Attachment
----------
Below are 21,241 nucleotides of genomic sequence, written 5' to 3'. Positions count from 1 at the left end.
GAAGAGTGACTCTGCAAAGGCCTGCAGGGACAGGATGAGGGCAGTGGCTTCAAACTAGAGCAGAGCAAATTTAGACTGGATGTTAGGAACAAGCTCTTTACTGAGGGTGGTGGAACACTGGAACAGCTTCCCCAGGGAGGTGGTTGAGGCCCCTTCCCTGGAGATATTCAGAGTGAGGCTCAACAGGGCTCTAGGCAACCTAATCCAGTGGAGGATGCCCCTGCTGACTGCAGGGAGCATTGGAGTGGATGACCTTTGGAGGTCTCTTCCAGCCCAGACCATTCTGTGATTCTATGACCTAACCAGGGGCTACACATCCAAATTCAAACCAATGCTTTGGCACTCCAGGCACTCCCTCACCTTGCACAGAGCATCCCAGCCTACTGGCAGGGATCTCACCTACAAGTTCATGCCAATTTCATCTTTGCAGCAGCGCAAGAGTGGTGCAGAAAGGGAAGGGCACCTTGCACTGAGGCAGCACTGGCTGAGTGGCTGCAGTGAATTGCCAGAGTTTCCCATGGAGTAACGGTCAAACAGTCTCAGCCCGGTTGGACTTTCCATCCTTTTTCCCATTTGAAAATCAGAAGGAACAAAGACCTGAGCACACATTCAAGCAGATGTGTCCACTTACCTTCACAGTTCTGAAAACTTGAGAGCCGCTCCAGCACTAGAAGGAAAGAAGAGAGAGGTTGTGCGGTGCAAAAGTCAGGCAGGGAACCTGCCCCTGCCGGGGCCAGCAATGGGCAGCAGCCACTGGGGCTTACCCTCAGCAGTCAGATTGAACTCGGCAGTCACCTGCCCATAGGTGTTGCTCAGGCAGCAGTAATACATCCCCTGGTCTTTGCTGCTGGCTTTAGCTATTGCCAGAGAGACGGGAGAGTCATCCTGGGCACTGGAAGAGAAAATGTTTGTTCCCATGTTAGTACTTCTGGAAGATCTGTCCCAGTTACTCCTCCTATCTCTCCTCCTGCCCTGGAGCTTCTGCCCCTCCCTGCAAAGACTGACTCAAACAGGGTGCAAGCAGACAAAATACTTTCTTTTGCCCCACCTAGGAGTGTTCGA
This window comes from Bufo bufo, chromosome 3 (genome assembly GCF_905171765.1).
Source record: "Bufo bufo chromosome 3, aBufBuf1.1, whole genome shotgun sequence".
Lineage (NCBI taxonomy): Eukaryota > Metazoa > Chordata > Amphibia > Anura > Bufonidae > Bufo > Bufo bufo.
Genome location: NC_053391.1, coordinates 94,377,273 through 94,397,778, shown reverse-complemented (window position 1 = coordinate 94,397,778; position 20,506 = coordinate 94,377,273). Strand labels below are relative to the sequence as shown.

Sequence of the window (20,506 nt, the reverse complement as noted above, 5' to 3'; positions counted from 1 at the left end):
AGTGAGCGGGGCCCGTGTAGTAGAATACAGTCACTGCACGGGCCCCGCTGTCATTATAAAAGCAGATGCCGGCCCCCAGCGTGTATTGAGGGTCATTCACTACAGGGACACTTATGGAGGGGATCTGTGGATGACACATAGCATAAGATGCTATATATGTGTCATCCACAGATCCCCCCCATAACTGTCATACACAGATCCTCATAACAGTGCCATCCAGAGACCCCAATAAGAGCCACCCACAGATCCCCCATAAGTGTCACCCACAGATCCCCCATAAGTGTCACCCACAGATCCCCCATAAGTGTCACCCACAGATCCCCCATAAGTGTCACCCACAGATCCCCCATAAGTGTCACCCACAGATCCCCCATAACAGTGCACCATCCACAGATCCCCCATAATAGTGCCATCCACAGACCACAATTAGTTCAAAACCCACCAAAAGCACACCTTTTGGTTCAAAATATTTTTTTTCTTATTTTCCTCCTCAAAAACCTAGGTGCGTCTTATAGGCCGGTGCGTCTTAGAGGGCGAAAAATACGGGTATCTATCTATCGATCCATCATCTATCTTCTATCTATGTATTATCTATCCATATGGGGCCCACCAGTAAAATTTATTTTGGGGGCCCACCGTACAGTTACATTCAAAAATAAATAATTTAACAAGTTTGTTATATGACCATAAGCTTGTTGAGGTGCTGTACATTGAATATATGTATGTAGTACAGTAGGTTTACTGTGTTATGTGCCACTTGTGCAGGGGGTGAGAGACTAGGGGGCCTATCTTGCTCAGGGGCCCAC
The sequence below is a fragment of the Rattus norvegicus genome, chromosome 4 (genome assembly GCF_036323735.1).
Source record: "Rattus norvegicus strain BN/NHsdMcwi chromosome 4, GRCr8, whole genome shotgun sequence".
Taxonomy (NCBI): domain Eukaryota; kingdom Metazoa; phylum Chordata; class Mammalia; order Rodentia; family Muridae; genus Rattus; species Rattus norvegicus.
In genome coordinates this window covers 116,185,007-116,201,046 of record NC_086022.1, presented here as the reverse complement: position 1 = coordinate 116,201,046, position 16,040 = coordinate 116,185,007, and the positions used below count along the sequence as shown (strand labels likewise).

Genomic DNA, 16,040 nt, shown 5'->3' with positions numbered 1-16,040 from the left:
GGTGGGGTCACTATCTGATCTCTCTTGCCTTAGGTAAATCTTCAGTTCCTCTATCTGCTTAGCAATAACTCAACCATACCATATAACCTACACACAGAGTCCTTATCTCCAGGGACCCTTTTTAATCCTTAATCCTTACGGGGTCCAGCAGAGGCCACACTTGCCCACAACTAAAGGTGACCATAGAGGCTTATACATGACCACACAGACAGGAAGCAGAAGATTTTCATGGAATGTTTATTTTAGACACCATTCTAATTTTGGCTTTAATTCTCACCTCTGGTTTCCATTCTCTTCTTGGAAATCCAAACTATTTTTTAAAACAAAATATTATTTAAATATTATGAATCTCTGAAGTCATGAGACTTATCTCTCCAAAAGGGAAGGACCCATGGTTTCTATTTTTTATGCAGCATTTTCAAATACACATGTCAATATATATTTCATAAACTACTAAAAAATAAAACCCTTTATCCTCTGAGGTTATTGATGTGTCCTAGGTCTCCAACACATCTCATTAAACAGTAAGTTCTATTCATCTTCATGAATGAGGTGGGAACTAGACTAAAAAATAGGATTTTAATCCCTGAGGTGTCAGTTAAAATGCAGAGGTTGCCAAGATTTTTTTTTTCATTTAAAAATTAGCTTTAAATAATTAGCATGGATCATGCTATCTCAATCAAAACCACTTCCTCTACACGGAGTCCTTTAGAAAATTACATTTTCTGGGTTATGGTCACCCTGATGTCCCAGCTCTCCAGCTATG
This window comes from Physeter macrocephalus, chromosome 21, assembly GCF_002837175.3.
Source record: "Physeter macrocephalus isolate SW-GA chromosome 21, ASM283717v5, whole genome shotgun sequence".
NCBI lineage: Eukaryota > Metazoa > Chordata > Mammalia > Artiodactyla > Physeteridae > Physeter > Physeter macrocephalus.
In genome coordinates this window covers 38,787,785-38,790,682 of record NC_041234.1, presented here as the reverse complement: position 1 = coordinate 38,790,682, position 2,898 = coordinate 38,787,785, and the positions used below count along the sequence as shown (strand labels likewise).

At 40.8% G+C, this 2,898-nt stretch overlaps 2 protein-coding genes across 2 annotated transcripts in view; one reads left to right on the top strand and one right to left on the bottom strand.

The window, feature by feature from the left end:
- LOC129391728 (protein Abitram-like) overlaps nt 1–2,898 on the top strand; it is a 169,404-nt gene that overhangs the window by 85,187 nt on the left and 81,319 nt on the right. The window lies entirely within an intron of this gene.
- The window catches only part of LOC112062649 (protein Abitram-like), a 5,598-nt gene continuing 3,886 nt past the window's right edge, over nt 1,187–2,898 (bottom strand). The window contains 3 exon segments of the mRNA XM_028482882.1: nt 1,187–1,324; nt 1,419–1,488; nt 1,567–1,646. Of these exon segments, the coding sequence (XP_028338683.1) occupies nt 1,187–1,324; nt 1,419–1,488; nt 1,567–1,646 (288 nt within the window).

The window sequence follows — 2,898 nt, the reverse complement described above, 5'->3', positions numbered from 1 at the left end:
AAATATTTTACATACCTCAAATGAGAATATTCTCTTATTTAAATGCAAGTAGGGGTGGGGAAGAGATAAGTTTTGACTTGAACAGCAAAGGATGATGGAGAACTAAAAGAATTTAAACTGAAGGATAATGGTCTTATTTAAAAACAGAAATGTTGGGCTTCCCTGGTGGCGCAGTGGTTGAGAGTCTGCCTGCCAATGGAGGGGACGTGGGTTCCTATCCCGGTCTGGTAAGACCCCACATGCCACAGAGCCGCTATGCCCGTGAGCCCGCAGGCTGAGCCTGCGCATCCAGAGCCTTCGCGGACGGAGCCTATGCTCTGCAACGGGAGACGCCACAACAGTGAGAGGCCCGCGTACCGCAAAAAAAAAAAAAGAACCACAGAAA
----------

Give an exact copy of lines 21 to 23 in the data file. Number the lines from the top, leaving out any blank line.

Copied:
- LOC129391728 (protein Abitram-like) overlaps nt 1–2,898 on the top strand; it is a 169,404-nt gene that overhangs the window by 85,187 nt on the left and 81,319 nt on the right. The window lies entirely within an intron of this gene.
- The window catches only part of LOC112062649 (protein Abitram-like), a 5,598-nt gene continuing 3,886 nt past the window's right edge, over nt 1,187–2,898 (bottom strand). The window contains 3 exon segments of the mRNA XM_028482882.1: nt 1,187–1,324; nt 1,419–1,488; nt 1,567–1,646. Of these exon segments, the coding sequence (XP_028338683.1) occupies nt 1,187–1,324; nt 1,419–1,488; nt 1,567–1,646 (288 nt within the window).

The window sequence follows — 2,898 nt, the reverse complement described above, 5'->3', positions numbered from 1 at the left end: